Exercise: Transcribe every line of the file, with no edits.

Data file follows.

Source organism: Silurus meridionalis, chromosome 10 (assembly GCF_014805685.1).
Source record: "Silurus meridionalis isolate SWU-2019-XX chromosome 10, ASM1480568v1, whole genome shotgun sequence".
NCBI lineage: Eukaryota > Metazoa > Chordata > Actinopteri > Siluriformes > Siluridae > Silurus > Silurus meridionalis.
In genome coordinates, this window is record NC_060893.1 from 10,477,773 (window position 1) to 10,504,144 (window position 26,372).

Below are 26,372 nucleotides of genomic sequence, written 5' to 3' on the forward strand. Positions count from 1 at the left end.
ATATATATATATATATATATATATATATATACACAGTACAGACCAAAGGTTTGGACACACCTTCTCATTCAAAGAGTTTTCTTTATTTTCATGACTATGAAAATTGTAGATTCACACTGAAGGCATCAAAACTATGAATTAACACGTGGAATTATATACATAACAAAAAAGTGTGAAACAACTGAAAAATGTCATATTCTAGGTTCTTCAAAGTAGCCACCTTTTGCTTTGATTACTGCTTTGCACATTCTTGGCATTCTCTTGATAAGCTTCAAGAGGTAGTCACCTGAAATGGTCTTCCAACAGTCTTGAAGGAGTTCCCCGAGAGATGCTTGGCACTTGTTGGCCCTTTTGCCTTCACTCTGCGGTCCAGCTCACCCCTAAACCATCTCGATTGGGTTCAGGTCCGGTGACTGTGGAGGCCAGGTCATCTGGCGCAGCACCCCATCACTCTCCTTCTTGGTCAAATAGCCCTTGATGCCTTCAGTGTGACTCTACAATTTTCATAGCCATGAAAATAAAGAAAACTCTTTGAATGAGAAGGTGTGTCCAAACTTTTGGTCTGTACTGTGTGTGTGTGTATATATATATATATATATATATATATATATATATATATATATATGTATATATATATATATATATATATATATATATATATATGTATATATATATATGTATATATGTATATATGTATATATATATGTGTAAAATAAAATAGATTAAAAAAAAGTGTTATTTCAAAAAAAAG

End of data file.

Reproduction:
Source organism: Silurus meridionalis, chromosome 10 (assembly GCF_014805685.1).
Source record: "Silurus meridionalis isolate SWU-2019-XX chromosome 10, ASM1480568v1, whole genome shotgun sequence".
NCBI lineage: Eukaryota > Metazoa > Chordata > Actinopteri > Siluriformes > Siluridae > Silurus > Silurus meridionalis.
In genome coordinates, this window is record NC_060893.1 from 10,477,773 (window position 1) to 10,504,144 (window position 26,372).

Below are 26,372 nucleotides of genomic sequence, written 5' to 3' on the forward strand. Positions count from 1 at the left end.
ATATATATATATATATATATATATATATATACACAGTACAGACCAAAGGTTTGGACACACCTTCTCATTCAAAGAGTTTTCTTTATTTTCATGACTATGAAAATTGTAGATTCACACTGAAGGCATCAAAACTATGAATTAACACGTGGAATTATATACATAACAAAAAAGTGTGAAACAACTGAAAAATGTCATATTCTAGGTTCTTCAAAGTAGCCACCTTTTGCTTTGATTACTGCTTTGCACATTCTTGGCATTCTCTTGATAAGCTTCAAGAGGTAGTCACCTGAAATGGTCTTCCAACAGTCTTGAAGGAGTTCCCCGAGAGATGCTTGGCACTTGTTGGCCCTTTTGCCTTCACTCTGCGGTCCAGCTCACCCCTAAACCATCTCGATTGGGTTCAGGTCCGGTGACTGTGGAGGCCAGGTCATCTGGCGCAGCACCCCATCACTCTCCTTCTTGGTCAAATAGCCCTTGATGCCTTCAGTGTGACTCTACAATTTTCATAGCCATGAAAATAAAGAAAACTCTTTGAATGAGAAGGTGTGTCCAAACTTTTGGTCTGTACTGTGTGTGTGTGTATATATATATATATATATATATATATATATATATATATATATATGTATATATATATATATATATATATATATATATATATATGTATATATATATATGTATATATGTATATATGTATATATATATGTGTAAAATAAAATAGATTAAAAAAAAGTGTTATTTCAAAAAAAAG